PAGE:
Learn Eleventy From Scratch
In this Eleventy course, we go from a completely empty directory to a full-blown marketing site for a design agency, and along the way, we dive really deep into Eleventy and front-end development best practices.
Over the course of 31 written lessons, split over 4 modules, you will learn core Eleventy platform knowledge—step-by-step—to build out a real-world project. The linear project structure helps your learning because you’re working with a real context, rather than foo bar or fizzbuzz. This also means you’ll actually achieve something at the end that you can build on, too!
Learn more details about this course
It’s not just a course about Eleventy, either. We’re learning how to build a fast, lightweight website that’s progressively enhanced with the user at the forefront. You’re going to learn some solid HTML, CSS and accessibility best practices just by completing this course.
Finally—if that wasn’t enough to convince your already—you’ll learn about design implementation, details and refinement to achieve a solid, professional end-product.
Everything is explained, in detail, in a friendly, conversational manner, and if you get stuck in any of the lessons, you can download the project files, so you’ll have no blockers and you’ll maintain your momentum. Because it’s a written course, it’s available offline by default too.
Now is the time to get into the Jamstack, with static site generators. By taking this course, you’re going to get a solid head-start in that.
About your instructor permalink
Your instructor for Learn Eleventy From Scratch is me, Andy Bell—a freelance designer and front-end developer—based in the UK. I have worked in the design and web industries for well over a decade and in that time, I have worked with some of the largest organisations in the world, like Google, Harley-Davidson, BSkyB, Unilever, Oracle, Capita, Vice Media and the NHS.
Over these years, I have worked on both extremely large projects for huge organisations and tiny projects for small startups. This has given me a lot of experience over a large variety of project types. It also means I’ve worked with a lot of teams in various sizes—each with their own constraints and goals. These projects vary between design systems, creative campaign work and good ol’ websites.
I mostly specialise in CSS—whether that is writing a course for Google, co-authoring a book on CSS layout, or creating a methodology to help people write better CSS. Most of my client work involves me applying this experience to help teams write better CSS—often by helping them create a design system.
Table of contents permalink
Welcome! Here’s all of the lessons for this course. Let’s get cracking!
Module 1: Let’s build a website permalink
Welcome aboard. Let’s take a look at what we’re making in this course and what you’ll need to get started.
Time to get your site up and running in the browser with a good old-fashioned “Hello, world”.
Now that we have Eleventy up and running with a “Hello, world” example, let’s add some HTML and Nunjucks.
Learn about what Front Matter is, why it’s useful and how we can use it to super-charge our site’s content.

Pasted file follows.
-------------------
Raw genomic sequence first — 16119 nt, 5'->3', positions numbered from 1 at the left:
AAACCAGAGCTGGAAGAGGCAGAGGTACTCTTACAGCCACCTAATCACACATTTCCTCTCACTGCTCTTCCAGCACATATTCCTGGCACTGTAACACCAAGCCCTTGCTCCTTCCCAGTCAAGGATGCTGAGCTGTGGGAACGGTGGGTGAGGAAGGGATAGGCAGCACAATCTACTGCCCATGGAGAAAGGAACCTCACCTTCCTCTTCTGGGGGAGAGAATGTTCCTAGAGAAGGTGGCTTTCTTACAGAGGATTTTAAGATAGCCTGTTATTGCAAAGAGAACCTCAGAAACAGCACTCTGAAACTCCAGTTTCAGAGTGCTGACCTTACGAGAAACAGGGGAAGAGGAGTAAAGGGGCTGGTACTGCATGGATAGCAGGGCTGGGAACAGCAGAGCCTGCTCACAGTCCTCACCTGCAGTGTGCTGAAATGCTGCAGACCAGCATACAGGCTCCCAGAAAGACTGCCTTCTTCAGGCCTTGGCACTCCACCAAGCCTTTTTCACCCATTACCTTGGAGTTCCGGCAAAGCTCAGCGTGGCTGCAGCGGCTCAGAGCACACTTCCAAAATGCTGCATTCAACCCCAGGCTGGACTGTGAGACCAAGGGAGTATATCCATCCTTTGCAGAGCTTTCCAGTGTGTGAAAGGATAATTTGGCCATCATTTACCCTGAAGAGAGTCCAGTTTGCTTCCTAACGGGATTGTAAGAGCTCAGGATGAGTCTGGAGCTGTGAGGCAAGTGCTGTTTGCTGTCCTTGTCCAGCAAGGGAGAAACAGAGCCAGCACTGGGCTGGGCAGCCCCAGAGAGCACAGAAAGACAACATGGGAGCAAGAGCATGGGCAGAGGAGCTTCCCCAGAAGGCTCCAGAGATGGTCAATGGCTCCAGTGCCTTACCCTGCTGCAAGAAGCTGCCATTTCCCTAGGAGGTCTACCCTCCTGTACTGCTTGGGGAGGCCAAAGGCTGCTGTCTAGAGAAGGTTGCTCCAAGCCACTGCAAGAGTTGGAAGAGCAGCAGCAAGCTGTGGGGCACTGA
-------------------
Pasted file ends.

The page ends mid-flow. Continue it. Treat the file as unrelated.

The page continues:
A quick tutorial on telling Eleventy to copy files over to your website output.
A quick tour of partials and how we can include them by adding our site header.
We’re diving into Eleventy’s data capability and making sections of the site dynamic.
Collections are a crucial part of Eleventy’s capabilities, so it’s time to learn about them.
We’ve achieved a heck of a lot over the last 9 lessons so let’s gather round and recap what we’ve learned.
Time to pick up the pace and dig in to what Eleventy is best known for by creating our front-end feeds.
After a pretty full-on start to this blog, let’s spend some time focusing on the blog post view, filters and setting global data for directories.
Most of our blog template is done and dusted. All we have to do now is add a recommended posts section at the end.
A nice straightforward page build using some of the knowledge we’ve already learned.
Another quick and (hopefully) easy lesson to give you a chance to practice your new skills.
Time to add a core page to the site and learn about linked content.
Let’s wrap up our HTML-only build of the website and recap on where we’ve got to.
Module 2: Asset Pipeline permalink
Now that we have an HTML-only site, it’s time to start making it look good, and that starts with an asset pipeline.
First up in our asset pipeline is our Sass (SCSS) setup.
Time to load our fonts from Google Fonts, locally.
Time to wrap up the asset pipeline with some image optimisations.
Module 3: Front-End Build permalink
It’s time to make this site look darn good now. Let’s set up our global CSS and design tokens to do some of the heavy lifting for us.
The site header, navigation and site footer appear on every page, so let’s get them styled up.
Skip links are really handy for screen reader and keyboard users, so let’s style ours up, along with the button block.
We’re going to learn some CSS Grid to layout our home page intro responsively by creating a compositional layout block.
We’ve got 3 different types of panel on our home page, so let’s style them all up in one lesson.
Now it’s time to make our blog feeds and blog posts look exquisite.
We’re almost there with this front-end now. Let’s do some quickfire styling of our about page.
We’ve got most our front-end now, so let’s see how flexible it is by quickly adding our contact page.
The last bit of front-end work is to make the work section look awesome by adding some compositional blocks.